Jim: I think what I like the most about Penn State is where its scoring comes from. Sure, Andrew Sturtz has eight goals and rookie Dennis Smirnov has five goals and a team-high 15 points. But right now, 15 different players have scored goals for the Nittany Lions.
You mentioned the back end, where Peyton Jones has carried the bulk of the work in net. But both he and fellow netminder Chris Funkey have GAAs below 2.00. Any team that is allowing less than two goals a game is going to be a national power. Can this keep going? Time will tell. But I like Penn State’s chances to enter Big Ten play with 10 or more wins.
Over in Hockey East, I’m impressed with a couple of teams. Boston College has slowly erased a 1-2-0 start to put together the nation’s longest unbeaten streak at eight games (7-0-1). And UMass-Lowell, which faced off against a red-hot Vermont team last weekend, earned a weekend sweep to improve to 6-2-2 through 10 games. Add in Boston University at 4-2-1 and you have three Hockey East teams in the nation’s top five.
That has been a trend in the USCHO.com poll this year. For the past couple of weeks, it was the NCHC with three top five teams (heck, one week, the NCHC held the top three spots). All of which makes me wonder: when it comes to the nation’s top teams, is this another year for both Hockey East and the NCHC to dominate?
Paula: I think we’ll find by the end of the season that the answer to that question is, “Yes, absolutely,” unless the Big Ten remains competitive in nonconference play throughout the first half of its season. The NCHC and Hockey East benefit from having a number of programs that have been able to maintain excellence consistently in recent seasons, which is particularly admirable, in my opinion, when it comes to a new league like the NCHC. Because several of the teams in each of those leagues have had good starts against other good nonconference teams in the early going in recent years, the leagues have dominated the top 10 and positioned themselves well in the PairWise.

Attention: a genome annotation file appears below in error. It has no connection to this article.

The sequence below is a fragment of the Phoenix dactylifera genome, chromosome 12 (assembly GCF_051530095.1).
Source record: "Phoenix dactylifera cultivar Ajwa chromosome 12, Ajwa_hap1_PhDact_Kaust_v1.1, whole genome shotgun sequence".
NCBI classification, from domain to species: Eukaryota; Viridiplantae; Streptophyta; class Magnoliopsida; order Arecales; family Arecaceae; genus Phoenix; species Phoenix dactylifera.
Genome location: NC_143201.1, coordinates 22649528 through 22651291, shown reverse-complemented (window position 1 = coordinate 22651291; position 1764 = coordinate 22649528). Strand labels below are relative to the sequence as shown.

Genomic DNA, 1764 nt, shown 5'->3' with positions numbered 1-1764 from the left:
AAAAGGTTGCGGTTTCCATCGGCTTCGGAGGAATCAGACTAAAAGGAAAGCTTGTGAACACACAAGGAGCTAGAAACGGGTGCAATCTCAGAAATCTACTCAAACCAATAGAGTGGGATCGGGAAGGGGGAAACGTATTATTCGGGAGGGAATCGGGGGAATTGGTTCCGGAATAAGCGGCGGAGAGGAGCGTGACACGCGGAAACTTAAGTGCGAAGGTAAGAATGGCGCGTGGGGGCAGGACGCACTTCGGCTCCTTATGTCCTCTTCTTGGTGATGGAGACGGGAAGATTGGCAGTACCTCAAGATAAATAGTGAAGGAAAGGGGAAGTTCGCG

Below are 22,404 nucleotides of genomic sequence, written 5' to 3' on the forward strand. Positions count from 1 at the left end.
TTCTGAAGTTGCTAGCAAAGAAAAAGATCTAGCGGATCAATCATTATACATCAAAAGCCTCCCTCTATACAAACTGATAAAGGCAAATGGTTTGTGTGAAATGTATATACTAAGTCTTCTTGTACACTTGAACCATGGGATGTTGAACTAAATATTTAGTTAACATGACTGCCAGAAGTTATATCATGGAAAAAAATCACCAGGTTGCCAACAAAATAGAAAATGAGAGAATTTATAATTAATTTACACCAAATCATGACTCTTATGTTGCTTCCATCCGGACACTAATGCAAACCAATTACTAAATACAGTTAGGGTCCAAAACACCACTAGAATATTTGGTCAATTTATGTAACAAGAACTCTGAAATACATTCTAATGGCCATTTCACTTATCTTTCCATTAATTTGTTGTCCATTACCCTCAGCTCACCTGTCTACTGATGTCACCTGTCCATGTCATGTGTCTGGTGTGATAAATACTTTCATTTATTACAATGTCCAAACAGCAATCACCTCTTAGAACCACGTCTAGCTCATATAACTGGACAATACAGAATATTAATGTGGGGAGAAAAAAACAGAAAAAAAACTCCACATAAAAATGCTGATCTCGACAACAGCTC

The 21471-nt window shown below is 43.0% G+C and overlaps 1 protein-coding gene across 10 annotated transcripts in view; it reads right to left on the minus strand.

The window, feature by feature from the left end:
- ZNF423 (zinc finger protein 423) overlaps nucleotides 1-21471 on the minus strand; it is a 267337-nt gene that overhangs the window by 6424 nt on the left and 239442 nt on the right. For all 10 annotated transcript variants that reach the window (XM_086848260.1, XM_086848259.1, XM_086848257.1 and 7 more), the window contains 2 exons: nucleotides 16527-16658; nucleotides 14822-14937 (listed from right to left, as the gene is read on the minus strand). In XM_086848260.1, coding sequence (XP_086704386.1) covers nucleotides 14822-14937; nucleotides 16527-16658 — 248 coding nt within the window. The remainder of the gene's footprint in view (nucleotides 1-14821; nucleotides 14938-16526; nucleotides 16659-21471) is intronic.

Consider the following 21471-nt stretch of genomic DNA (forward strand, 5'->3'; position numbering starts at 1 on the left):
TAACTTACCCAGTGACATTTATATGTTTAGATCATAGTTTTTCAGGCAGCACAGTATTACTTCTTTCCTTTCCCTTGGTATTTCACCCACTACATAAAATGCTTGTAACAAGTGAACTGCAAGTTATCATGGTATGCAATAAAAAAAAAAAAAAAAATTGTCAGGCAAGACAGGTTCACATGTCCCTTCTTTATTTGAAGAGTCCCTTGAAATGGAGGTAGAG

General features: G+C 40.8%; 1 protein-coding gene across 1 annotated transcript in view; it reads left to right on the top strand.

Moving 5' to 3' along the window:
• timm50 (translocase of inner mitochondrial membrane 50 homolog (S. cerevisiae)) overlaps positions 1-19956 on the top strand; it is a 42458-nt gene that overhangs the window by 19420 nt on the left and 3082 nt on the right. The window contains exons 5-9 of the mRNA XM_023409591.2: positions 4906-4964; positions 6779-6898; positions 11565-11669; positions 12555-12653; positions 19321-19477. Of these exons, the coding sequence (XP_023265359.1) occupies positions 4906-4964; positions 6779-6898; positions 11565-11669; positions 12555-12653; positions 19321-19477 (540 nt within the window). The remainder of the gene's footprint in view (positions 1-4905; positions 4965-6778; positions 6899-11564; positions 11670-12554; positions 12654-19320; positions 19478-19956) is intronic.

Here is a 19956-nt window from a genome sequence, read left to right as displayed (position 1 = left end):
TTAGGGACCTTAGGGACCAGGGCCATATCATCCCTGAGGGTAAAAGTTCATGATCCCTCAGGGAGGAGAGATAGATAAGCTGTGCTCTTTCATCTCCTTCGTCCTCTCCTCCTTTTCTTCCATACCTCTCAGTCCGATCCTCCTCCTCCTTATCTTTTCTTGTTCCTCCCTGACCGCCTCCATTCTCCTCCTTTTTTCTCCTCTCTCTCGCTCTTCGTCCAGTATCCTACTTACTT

So far this year, the Big Ten has the second-best nonconference win percentage in Division I hockey, and three B1G teams – Penn State, Minnesota and Ohio State – are among the top 16 teams in the current PWR, and Wisconsin is No. 17. Should Big Ten hockey continue to fare well in nonconference play through the end of November, especially, there will be at least four B1G teams technically under consideration when league play begins in December and continues in earnest in January, and that may elevate the entire Big Ten.
But I always expect Hockey East and the NCHC to dominate. Always.
Thumbs Up/Thumbs Down
Thumbs up to Robert Morris for becoming the first team to beat Ohio State this season. The Colonials (3-3-2) beat the Buckeyes (5-1-3) soundly Friday night in Columbus, 6-2. Sophomore Alex Tonge had two goals, including the game-winning goal, and an assist in Friday’s win. The teams tied the following night, 4-4, in Pittsburgh. Robert Morris is now 4-1-0 versus Ohio State in Columbus, but the Buckeyes have never lost in 84 Lumber Arena (2-0-2).
This weekend, hockey lost one of its good guys and long-time friend of the game, Bob Saunders. If anyone has been around Matthews Arena of the last couple of decades, you saw Bob. He gave his time to the Northeastern hockey program and worked under a number of different coaches on Huntington Avenue. Saunders was part of Mike Adessa’s staff at Rensselaer for 11 years and won the national title in 1985. Last March, he was part of the Northeastern team that remarkably rallied to the Hockey East title. Our hearts go out to the Northeastern program and Bob’s family.